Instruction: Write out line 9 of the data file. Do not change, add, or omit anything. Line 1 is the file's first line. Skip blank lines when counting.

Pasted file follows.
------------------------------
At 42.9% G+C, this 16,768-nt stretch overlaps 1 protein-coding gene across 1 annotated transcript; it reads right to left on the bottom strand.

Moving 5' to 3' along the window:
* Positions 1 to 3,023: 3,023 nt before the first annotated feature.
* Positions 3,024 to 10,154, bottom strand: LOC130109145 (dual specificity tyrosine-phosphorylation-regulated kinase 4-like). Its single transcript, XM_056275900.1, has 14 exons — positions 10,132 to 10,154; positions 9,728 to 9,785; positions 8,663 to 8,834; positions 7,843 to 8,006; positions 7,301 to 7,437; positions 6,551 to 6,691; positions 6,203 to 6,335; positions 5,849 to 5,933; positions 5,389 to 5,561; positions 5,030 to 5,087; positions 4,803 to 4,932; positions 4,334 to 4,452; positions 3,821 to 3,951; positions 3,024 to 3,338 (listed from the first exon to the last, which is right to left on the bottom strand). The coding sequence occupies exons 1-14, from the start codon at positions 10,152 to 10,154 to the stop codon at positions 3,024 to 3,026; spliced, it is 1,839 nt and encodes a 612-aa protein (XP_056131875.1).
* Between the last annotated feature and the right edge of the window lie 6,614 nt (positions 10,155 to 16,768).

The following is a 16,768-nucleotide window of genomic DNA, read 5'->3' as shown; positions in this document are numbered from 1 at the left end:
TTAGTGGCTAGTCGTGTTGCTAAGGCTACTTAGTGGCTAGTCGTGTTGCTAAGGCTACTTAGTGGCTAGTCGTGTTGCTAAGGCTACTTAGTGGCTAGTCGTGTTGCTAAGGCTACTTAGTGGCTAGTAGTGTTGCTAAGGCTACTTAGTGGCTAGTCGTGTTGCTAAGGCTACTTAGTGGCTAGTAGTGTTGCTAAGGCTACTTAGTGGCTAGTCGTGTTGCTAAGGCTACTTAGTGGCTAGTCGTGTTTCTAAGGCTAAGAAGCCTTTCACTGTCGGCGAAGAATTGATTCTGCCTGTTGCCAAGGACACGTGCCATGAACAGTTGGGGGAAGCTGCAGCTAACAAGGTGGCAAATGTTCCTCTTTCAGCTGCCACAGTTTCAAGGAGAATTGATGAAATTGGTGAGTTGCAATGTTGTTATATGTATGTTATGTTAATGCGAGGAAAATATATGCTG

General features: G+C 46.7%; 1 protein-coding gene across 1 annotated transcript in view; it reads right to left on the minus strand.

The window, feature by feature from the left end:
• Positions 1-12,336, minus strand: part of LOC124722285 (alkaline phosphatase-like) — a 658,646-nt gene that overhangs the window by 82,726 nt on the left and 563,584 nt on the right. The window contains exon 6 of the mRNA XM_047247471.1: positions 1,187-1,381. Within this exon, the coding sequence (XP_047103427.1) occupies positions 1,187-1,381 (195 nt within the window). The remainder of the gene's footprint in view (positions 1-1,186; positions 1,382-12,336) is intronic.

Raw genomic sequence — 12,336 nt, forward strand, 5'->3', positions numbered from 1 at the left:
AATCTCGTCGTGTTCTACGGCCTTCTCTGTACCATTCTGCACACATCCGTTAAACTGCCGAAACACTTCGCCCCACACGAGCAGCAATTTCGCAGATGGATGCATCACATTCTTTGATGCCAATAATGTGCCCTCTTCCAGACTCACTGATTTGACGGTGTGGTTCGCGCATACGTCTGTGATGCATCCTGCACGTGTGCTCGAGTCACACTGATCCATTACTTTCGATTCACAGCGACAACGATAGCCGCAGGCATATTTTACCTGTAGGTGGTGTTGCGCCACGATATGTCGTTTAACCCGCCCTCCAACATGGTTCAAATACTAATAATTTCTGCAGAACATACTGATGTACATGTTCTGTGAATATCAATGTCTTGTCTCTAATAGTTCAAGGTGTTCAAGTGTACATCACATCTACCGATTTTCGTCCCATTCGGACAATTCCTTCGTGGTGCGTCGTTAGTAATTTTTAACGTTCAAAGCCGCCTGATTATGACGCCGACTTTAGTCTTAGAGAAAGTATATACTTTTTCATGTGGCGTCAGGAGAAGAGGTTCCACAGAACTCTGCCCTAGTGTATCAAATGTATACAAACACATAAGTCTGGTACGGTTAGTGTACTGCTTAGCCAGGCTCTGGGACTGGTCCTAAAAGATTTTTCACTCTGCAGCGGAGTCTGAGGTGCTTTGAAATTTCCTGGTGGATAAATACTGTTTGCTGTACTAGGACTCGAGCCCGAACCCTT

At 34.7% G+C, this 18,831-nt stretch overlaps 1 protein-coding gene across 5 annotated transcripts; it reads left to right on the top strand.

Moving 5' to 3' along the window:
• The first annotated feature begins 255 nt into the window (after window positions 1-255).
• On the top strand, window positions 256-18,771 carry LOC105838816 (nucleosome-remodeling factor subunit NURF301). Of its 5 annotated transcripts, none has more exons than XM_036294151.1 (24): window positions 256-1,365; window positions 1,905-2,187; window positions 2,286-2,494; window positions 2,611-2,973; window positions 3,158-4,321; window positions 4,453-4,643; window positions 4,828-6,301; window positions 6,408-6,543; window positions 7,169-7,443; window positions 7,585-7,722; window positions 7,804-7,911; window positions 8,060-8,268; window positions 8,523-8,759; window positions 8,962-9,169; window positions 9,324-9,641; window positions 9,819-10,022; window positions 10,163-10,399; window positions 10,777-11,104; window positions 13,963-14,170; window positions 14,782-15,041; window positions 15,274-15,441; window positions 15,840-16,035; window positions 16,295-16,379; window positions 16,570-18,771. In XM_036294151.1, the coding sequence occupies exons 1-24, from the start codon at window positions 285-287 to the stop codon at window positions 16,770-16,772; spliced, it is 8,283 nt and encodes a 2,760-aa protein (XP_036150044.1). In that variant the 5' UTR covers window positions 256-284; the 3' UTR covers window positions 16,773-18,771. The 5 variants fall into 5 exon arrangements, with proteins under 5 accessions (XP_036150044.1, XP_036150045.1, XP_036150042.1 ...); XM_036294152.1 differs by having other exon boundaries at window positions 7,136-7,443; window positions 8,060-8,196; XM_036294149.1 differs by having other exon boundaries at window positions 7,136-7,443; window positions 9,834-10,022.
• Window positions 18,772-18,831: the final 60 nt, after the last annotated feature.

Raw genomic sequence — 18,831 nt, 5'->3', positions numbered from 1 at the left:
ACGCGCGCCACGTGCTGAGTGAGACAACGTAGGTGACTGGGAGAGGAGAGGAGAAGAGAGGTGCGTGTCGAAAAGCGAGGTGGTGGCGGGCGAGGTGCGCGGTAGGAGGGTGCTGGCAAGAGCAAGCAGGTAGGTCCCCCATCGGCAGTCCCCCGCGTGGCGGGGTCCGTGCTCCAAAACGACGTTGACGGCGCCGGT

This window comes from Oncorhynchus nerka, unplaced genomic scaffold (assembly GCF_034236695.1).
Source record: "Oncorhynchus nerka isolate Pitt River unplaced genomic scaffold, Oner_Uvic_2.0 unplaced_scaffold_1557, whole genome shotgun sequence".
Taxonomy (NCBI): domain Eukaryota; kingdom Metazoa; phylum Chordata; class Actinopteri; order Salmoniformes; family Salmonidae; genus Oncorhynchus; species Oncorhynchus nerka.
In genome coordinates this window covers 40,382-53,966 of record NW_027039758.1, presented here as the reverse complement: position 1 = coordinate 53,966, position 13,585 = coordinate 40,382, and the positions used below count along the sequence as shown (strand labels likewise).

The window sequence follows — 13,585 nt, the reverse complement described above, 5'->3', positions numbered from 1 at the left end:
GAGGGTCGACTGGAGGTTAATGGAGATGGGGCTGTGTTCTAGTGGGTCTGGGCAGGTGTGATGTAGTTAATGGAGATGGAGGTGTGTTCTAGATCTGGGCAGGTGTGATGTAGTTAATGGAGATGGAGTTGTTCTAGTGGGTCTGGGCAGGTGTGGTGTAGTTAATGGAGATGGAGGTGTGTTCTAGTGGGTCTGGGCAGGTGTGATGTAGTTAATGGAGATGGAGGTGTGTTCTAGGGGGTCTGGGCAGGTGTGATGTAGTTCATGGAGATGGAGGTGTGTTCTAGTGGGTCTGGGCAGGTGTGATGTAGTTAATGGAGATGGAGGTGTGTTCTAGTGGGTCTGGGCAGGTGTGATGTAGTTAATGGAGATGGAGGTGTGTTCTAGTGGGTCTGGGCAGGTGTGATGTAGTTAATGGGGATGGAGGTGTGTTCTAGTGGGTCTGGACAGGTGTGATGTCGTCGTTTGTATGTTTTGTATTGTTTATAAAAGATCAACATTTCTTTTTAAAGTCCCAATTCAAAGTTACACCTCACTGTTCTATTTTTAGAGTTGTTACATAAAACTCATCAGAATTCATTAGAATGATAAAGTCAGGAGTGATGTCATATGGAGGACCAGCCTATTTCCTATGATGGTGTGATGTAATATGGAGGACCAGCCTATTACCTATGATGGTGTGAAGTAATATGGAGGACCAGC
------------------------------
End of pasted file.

The window, feature by feature from the left end: